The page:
They are not included in the daily tally issued by health units across the province – including Southwestern Public Health in this area – and yet these individuals have been victimized and their lives put on hold by the coronavirus.
And last week’s release of the framework to be adhered to by hospitals is a welcome ray of hope for those whose elective surgeries and procedures also fell victim to COVID-19.
Although it may still be several weeks before ramping up the numbers, St. Thomas Elgin General Hospital president and CEO Robert Biron says the preparatory work is underway.
Speaking with him yesterday (Friday), Biron advised the immediate task is to work with other hospitals in the region to create a joint plan so that all hospitals are working “in a lockstep approach.”
He adds, “There is a lot of complexity involved in that because there is a pandemic we have to account for.
“We have to make sure we are allowing enough resources to respond to a crisis, should it occur. Whether it’s in the community with an outbreak of COVID-19 or some of the long-term care facilities, for example, and making sure we have the capacity to respond to an emergency situation.”
That is one of the key planks in the platform introduced by the Doug Ford government.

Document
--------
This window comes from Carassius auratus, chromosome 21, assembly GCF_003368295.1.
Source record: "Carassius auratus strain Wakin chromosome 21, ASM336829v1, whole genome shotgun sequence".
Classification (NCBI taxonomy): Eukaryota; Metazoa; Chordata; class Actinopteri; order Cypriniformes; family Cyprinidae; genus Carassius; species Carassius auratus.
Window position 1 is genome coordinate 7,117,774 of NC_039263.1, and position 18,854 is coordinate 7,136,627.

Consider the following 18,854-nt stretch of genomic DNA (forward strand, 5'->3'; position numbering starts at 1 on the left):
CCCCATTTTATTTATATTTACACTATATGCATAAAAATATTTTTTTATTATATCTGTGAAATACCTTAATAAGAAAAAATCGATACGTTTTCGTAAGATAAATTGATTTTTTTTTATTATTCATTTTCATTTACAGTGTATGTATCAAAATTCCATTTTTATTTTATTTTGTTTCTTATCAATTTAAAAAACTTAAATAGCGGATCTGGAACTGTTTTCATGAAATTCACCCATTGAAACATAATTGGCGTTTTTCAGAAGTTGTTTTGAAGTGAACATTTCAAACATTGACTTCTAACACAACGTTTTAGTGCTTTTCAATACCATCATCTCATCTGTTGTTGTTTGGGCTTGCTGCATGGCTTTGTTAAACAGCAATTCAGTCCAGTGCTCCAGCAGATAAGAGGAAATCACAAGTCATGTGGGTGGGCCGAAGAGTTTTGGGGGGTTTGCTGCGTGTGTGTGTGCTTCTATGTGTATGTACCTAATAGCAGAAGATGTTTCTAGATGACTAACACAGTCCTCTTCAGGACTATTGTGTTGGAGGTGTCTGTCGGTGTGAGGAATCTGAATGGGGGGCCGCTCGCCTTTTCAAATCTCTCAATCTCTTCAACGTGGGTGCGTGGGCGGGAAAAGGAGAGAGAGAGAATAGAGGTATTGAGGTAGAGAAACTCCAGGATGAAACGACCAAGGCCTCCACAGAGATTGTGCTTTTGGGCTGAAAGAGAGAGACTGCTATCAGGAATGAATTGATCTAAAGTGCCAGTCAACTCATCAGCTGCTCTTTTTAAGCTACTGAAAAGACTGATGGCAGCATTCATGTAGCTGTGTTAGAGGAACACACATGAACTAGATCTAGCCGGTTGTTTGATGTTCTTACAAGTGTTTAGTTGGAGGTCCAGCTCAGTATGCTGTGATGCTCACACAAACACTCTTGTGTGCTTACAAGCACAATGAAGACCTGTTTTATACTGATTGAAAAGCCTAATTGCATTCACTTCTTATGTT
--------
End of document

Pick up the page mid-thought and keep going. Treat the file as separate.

“Then we have to make sure we balance our inventory for personal protective equipment as well,” indicated Biron.
“That supply chain, although it has gotten better, is still not 100 per cent secured, so we want to make sure we balance all those requirements.”
It’s a significant amount of complex planning that has to be undertaken over the next few weeks, pointed out Biron, “before we can start seeing elective surgeries being reintroduced at the hospital.
“To summarize I think we are a number of weeks out before we can see Phase 1 of recovery, but we are obviously very committed to moving as quickly as we can to reinstate those services.
“It’s all about safety and making sure we can respond should there be a second wave or an outbreak in the community or a long-term care facility.
“There are too many risks we have currently, although things have gotten better as a result of the collective efforts from our community and across the province.
“We know we have been able to bend the curve but we’re certainly not out of the woods yet.”
Biron indicated he had no firm estimate of the number of patients awaiting surgeries but he will pass along an update in the near future.
If you are one of those impacted by the hiatus, hang in there just a little longer.
WE’RE IN A PRETTY GOOD SPOT RIGHT NOW
In support of Robert Biron’s observation of bending the COVID-19 curve is a new statistic released daily by Southwestern Public Health.
It deals with percent positivity and we spoke with medical officer of health Dr. Joyce Lock on Wednesday regarding the steady downward trend since mid-April.
The figure for the health unit’s coverage area of Elgin, St. Thomas and Oxford is now quite low at 2.3 per cent, which suggests there are not many undetected cases in the community.
“We try and figure out what is going on with the spread of the virus in our community through a variety of different numbers and data elements,” explained Dr. Lock.